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Journal Article
Camera Obscura (2013) 28 (2 (83)): 109–149.
Published: 01 September 2013
...Erin Lee Mock Mary Hartman, Mary Hartman (syndicated, 1976 – 77) rightly remains a touchstone for television scholars whose work emphasizes genre, gender, and sexuality, and its creator, Norman Lear, is a critical figure to discussions of the television industry in the 1970s. I argue...
Journal Article
Camera Obscura (2000) 15 (1 (43)): 45–93.
Published: 01 May 2000
... tarnished image. CBS employed two independent television production companies to accomplish this goal: MTM Enter- prises (headed by Grant Tinker) and Tandem/TAT Productions (headed by Norman Lear and Bud Yorkin). The two companies produced a large number...
Journal Article
Camera Obscura (2013) 28 (3 (84)): 169–170.
Published: 01 December 2013
... in Finding Christa and Off and Running. No. 83: pp. 77 – 107 Bienvenida Matías, see Catherine L. Benamou and Bienvenida Matías Sam McBean Seeing in Alison Bechdel’s Fun Home. No. 84: pp. 103 – 23 Erin Lee Mock “The Soap Opera Is a Hell of an Exciting Form”: Norman Lear’s Mary...
Journal Article
Camera Obscura (1988) 6 (1 (16)): 128–153.
Published: 01 January 1988
....' "17 While the growth of the therapeutic ethos and a consumption-oriented secularism has been linked by T. J. Jackson Lears to a sense of weightlessness found in the late nineteenth and early twentieth centuries, these are today almost fully institutionalized." Yet rather than fulfilling the need...
Journal Article
Camera Obscura (1988) 6 (1 (16)): 47–77.
Published: 01 January 1988
..." as something outside the individual's everyday experience. Jackson Lears ' At the turn of the century in America, the burgeoning field of mass amuse• ment institutionalized the promise that "real life" was just around the corner. Hollywood, with its...
Journal Article
Camera Obscura (1990) 8 (1 (22)): 50–72.
Published: 01 January 1990
... power, a force to be reckoned with. At the same time and, it seems, for that very reason, the gender connotations of consumption shifted on the symbolic level, in a kind of chiasmus effect. To borrow from Jackson Lears, if nineteenth-century advertising beckoned with images of abundance...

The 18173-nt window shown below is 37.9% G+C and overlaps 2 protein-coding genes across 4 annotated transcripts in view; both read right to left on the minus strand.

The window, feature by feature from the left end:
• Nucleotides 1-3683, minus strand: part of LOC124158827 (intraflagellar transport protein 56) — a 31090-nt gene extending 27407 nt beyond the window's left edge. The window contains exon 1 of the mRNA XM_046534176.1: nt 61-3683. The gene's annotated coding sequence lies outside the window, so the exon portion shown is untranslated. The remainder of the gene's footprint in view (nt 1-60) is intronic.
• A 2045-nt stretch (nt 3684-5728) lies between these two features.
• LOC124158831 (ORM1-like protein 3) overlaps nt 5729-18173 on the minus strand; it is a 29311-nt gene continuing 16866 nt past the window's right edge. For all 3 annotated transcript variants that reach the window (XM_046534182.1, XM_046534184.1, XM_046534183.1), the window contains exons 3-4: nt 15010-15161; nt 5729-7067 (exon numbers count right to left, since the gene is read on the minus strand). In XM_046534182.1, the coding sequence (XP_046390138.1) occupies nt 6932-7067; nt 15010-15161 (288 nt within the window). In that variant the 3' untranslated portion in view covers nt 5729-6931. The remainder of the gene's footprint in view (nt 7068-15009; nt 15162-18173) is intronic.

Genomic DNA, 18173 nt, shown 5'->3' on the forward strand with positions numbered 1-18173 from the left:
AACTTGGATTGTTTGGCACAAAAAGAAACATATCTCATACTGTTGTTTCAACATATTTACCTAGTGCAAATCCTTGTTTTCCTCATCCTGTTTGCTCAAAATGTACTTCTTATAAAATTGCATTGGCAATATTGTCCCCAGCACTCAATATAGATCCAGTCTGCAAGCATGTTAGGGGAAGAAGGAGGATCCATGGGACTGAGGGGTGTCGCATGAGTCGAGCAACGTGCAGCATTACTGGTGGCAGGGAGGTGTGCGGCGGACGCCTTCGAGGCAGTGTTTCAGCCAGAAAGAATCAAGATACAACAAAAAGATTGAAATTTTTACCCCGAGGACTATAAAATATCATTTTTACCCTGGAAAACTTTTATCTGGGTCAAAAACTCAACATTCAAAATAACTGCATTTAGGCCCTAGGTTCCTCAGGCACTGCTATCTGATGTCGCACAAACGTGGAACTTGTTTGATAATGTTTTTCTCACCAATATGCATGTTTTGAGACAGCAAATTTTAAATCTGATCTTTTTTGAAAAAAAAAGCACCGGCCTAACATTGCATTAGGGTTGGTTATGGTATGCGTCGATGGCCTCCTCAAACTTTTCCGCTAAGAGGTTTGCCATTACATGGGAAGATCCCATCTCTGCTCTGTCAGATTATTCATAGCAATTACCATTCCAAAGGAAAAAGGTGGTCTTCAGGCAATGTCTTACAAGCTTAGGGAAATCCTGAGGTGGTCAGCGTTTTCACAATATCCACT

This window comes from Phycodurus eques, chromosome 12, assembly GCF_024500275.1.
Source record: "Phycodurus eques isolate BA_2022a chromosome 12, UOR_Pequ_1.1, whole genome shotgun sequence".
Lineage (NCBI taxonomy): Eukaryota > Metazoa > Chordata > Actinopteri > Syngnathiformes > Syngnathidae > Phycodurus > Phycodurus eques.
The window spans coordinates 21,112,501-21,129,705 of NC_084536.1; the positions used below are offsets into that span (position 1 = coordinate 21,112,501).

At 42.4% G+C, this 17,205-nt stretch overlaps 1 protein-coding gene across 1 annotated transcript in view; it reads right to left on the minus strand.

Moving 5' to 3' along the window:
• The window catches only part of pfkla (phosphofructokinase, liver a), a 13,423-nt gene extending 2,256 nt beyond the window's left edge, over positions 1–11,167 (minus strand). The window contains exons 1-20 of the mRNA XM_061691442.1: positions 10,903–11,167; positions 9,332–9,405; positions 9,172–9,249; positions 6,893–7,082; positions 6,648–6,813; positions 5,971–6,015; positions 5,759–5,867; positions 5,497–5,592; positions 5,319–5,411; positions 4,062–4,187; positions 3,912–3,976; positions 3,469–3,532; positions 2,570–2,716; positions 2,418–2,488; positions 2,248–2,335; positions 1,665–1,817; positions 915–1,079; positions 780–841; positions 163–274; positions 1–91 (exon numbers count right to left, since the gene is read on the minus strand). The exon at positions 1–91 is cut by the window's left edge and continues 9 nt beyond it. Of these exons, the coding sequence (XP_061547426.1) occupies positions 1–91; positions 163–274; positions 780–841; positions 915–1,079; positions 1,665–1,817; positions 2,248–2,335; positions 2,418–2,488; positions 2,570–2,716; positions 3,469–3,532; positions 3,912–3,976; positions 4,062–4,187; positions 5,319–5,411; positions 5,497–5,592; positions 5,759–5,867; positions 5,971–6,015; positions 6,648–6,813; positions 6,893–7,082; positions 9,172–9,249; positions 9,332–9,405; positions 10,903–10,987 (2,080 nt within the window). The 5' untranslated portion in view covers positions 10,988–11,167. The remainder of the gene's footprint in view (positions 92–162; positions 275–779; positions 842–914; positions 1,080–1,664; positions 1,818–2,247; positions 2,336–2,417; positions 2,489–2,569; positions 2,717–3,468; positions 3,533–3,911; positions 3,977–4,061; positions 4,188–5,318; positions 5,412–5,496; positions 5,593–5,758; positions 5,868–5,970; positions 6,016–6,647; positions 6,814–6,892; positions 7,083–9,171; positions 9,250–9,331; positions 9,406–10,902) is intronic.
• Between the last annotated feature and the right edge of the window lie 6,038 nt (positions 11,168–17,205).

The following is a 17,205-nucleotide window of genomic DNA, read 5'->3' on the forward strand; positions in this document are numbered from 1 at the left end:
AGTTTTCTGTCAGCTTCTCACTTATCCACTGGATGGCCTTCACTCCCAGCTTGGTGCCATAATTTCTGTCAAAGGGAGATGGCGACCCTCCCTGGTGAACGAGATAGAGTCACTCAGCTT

Journal Article
Camera Obscura (2014) 29 (2 (86)): 1–33.
Published: 01 September 2014
... as a phone sex operator, history returns largely through homage to earlier, ostensibly positive representations of African Americans in such films asCarmen Jones (dir. Otto Preminger, US, 1954) and Cleopatra Jones (dir. Jack Starrett, US, 1973) and in Norman Lear’s 1970s television series...
Journal Article
Camera Obscura (1990) 8 (2 (23)): 132–147.
Published: 01 May 1990
..., and thus were useful in everyday life. Proverbial quotations circulated orally and frequently reemerged on the vaudeville stage. The plays themselves were also designed to pro- duce a moral. Tate’s ending of King Lear, in which the good prosper and the evil are punished, was more popular than...
Journal Article
Camera Obscura (2002) 17 (1 (49)): 73–105.
Published: 01 May 2002
... Stebbins, Delsarte’s System of Expression (New York: Dance Horizons, 1977), 67. Emphasis mine. 19. For a connection between physical culture, antimodernism, and anti-immigrant sentiment, see T. Jackson Lear, No Place of Grace: Antimodernism and the Transformation of American Culture...
Journal Article
Camera Obscura (2014) 29 (2 (86)): 85–117.
Published: 01 September 2014
... [was] quite staggering.”41 Their adaptations in miniature include The Story of Treasure Island (1907), Francesca di Rimini (1907), Romeo and Juliet (1908), Macbeth (1908), East Lynne (1908), Richard III (1908), Oli- ver Twist (1909), and Shakespeare’s Tragedy, King Lear (1909). “Even D. W. Griffith...
Journal Article
Camera Obscura (2015) 30 (2 (89)): 125–155.
Published: 01 September 2015
... in the 1970s, like Norman Lear’s Sanford and Son (NBC, 1972 – 77) and The Jeffersons (CBS, 1975 – 85). Conceived and imagined by white writers and confined by the conventions of the sitcom genre, these shows rarely, if ever, explicitly challenged the white-­ordered worlds of prime-­time television...
Journal Article
Camera Obscura (2002) 17 (1 (49)): 149–187.
Published: 01 May 2002
...- viduated subject under these conditions, Babe, King Lear–like, wanders off alone, spending a stormy night exposed to the ele- Bringing Up Babe • 169 ments until Hoggett and the dogs find him shivering in the grave- yard in the morning. The individual’s “last stand...
Journal Article
Camera Obscura (1990) 8 (2 (23)): 8–41.
Published: 01 May 1990
... and T. Jackson Lears, eds., The Culture of Consumption (New York: Pantheon, 1983);John Goldthorpe and David Lockwood, The Affi7uent Worker in the Class Structure (London: Cam- bridge UP, 1969). 6. Cohen 7, 16. 7. Cohen 21-26. 8. John Fiske, “Popular Forces and the Culture...
Journal Article
Camera Obscura (1999) 14 (3 (42)): 124–159.
Published: 01 September 1999
... involved with the film version of Fried Green Tomatoes, friends were the answer to all your problems. For example, in light of audience response, producer Norman Lear realized "The movie is touching something that is very deep. I'm getting mail and calls and the message is always the same. In this very...
Journal Article
Camera Obscura (2005) 20 (1 (58)): 59–105.
Published: 01 May 2005
... notes that quality television (MTM) was marked by self-reflexivity and aligned with feminism, the professional managerial middle class, whiteness, sexual morality, and femininity; relevant television (Norman Lear and Bud Yorkin), on the other hand, defined realism...